Romance Poet: John Keats
John Keats (1795-1821)
John Keats was born in London on October 31, 1795, probably at the inn owned by his grandfather and where his father Thomas Keats worked in the stables as a hostler. His upbringing was humble, John one of four children with the most basic education available to those with limited finances. His parents were unable to afford the fees to send him to Eton or Harrow as they wished, but as a young boy John did attend Enfield Academy, a modest boarding school with a strong interest in classics and history. Here he established influential relationships benefitting him later in life.
Both of Keats’ parents died before he was 14. Fortunately, while far from rich, his mother did leave a significant monetary legacy to be equally divided between her four children. His grandparents assumed custody and arranged for Keats to apprentice with a local surgeon and apothecary. Upon completion of his apprenticeship in 1815, he registered at Guy’s Hospital as a medical student and the following year received his apothecary’s license.
By all accounts, Keats was an excellent student and had a genuine desire to become a doctor. However, his passion for writing poetry led to a dilemma and inevitable stark choice. The time necessary for medical training was consuming, taking away from his writing and attempts to improve the literary education sadly lacking at the boarding school. The conflicting desires, and financial expenses overwhelming his minor inheritance, brought on bouts of depression. His tendency toward moodiness and gloomy uncertainty were enhanced by the social and political upheavals of the decade, much of his poetry reflecting his state of mind.
His first published poem, “O Solitude” appeared in The Examiner (a magazine) in May of 1816. A couple others followed, arousing scant interest in general but with the aid of connections made while at Enfield Academy, Keats saw the publication of Poems, his first volume of verses, in March 1817. Alas, the book was a critical failure but generated interest from a different publisher and introduced Keats to a wider range of prominent men in the field. Undeterred, Keats left his hospital training permanently, and in between caring for his brother Tom (who was ill with tuberculosis), he devoted himself to writing while also going on “walking tours” through Scotland, Ireland, and northern England.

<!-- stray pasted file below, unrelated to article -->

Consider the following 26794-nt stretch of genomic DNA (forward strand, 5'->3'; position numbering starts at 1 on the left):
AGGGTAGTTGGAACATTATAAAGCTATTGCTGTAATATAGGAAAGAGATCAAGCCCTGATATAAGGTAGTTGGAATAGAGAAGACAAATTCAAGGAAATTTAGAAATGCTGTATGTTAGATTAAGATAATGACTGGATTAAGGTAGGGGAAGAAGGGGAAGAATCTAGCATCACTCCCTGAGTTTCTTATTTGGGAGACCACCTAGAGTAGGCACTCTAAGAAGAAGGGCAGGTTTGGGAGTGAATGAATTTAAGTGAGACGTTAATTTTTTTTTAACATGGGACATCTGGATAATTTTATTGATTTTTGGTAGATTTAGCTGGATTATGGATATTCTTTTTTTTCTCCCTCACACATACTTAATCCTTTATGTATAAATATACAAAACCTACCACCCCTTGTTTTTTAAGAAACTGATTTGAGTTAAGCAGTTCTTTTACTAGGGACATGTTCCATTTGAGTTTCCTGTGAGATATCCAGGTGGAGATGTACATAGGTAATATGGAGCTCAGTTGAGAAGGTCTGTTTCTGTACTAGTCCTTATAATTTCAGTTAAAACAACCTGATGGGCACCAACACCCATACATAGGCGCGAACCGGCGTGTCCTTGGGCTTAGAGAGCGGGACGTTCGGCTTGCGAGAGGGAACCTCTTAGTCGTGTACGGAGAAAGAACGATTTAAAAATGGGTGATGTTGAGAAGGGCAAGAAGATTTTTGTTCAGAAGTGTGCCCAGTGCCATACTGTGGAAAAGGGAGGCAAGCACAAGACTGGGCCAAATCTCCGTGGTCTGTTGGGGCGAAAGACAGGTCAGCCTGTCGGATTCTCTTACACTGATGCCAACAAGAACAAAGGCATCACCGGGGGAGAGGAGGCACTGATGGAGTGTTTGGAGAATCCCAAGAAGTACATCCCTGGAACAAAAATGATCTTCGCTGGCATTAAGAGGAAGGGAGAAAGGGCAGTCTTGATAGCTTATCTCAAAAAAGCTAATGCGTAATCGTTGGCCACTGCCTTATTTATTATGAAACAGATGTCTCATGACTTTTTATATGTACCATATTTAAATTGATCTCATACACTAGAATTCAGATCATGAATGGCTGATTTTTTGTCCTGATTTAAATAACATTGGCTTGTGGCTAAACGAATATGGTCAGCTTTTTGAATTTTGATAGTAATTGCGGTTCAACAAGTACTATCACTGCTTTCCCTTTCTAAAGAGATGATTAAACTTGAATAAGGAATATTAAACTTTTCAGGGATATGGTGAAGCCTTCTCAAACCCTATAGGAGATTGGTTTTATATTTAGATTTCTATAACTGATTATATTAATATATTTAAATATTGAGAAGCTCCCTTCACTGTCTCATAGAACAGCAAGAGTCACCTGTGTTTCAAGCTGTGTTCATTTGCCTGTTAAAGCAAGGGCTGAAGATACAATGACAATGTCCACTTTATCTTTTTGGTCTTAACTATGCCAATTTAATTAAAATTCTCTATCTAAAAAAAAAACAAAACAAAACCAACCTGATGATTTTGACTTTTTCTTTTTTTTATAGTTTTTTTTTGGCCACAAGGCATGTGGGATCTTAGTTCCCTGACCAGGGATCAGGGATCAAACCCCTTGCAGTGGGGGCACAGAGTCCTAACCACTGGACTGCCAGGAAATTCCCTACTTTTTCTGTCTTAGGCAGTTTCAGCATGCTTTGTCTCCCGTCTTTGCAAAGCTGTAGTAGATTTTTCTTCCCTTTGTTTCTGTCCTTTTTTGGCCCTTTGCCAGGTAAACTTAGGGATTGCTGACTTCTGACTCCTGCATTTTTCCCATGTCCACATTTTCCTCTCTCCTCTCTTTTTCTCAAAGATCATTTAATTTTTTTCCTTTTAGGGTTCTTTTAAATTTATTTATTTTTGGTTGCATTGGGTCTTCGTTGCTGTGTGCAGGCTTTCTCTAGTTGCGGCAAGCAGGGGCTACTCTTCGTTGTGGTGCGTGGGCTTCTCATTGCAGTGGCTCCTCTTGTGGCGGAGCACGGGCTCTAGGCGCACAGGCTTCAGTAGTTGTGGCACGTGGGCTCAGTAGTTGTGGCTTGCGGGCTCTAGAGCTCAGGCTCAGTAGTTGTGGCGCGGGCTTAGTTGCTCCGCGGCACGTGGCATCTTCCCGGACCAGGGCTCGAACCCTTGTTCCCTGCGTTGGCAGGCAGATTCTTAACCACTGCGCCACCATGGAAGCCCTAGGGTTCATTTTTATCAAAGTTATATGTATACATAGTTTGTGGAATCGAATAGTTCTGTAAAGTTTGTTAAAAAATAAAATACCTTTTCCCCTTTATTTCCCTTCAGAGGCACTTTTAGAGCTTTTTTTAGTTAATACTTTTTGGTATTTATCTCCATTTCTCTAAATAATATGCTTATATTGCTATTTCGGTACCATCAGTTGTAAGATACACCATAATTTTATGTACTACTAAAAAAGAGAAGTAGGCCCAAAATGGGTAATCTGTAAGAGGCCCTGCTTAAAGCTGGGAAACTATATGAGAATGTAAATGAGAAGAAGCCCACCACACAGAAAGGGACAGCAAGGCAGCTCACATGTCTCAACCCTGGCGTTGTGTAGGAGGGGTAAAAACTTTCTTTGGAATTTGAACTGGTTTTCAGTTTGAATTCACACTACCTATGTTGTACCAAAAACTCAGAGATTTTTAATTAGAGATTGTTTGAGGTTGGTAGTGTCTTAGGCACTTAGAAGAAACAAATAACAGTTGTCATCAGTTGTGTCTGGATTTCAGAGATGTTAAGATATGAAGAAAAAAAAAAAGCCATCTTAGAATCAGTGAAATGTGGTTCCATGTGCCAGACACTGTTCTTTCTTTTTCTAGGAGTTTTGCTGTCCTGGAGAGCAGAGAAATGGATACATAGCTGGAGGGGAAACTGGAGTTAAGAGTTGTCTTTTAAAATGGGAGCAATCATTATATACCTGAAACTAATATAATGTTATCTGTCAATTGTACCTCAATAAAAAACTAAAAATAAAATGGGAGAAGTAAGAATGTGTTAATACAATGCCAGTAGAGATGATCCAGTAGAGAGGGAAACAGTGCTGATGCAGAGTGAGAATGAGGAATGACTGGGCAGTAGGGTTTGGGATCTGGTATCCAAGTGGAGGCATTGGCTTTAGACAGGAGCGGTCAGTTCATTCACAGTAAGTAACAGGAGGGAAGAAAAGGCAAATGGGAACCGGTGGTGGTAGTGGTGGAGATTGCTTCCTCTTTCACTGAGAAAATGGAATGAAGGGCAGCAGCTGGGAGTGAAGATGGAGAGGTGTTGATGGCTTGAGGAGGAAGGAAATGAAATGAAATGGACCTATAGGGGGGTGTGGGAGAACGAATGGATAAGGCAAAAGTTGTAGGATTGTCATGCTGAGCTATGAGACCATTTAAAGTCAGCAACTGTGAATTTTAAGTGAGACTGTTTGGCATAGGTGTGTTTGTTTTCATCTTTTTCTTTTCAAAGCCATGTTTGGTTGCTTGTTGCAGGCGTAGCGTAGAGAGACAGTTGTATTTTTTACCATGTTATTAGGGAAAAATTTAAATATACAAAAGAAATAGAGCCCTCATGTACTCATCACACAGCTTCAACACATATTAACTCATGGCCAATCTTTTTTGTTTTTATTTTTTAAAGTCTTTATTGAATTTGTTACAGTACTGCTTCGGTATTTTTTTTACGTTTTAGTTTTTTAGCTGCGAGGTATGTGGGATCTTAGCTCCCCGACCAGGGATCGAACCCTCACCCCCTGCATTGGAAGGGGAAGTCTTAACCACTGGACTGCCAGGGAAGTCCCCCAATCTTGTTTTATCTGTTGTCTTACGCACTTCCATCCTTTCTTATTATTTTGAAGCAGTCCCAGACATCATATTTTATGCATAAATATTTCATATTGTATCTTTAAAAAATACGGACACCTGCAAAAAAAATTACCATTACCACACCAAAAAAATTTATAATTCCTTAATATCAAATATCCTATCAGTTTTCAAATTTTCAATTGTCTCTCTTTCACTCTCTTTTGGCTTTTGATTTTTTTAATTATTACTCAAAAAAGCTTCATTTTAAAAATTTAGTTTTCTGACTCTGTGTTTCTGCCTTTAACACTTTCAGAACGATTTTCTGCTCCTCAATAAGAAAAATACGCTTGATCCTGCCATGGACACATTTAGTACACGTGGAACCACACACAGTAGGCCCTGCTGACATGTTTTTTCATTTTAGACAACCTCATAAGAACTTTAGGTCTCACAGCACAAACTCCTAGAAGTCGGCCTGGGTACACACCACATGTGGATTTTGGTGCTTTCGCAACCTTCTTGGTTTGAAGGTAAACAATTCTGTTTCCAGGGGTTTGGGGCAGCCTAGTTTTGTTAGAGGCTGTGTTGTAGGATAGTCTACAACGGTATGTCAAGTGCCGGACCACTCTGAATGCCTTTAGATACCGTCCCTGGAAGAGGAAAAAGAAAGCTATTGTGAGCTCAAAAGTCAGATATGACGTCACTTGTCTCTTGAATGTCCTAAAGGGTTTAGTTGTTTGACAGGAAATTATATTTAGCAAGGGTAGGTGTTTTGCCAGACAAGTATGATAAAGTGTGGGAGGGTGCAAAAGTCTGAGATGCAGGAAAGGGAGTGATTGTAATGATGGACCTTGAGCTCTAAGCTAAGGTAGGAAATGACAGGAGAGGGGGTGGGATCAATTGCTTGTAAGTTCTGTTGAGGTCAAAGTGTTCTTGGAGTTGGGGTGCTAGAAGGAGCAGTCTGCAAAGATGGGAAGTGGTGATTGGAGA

After the death of his brother in 1818, Keats settled at Hamstead Heath in the home of a friend, and began a period of intense writing noted as his most mature work. His poem Endymion was published in April 1818, and the critical reaction has become infamous for its ferocity. While some, such as the review noted below, lauded the poem, far too many proved the politics infesting literary circles. There was a concerted effort to attack and dismiss the so-called “Cockney School” of upstart young writers deemed uncouth for their lack of education, non-formal rhyming and “low diction” of the lower class. Poets and writers who had not attended Eton, Harrow or Oxbridge, and not from the upper classes, were to be scorned and ridiculed by the elites.
“Mr. Keats goes out of himself into a world of abstraction:—his passions, feelings, are all as much imaginative as his situations…when he writes of passion, it seems to have possessed him. This, however, is what Shakespeare did.” ~The Champion, June 14, 1818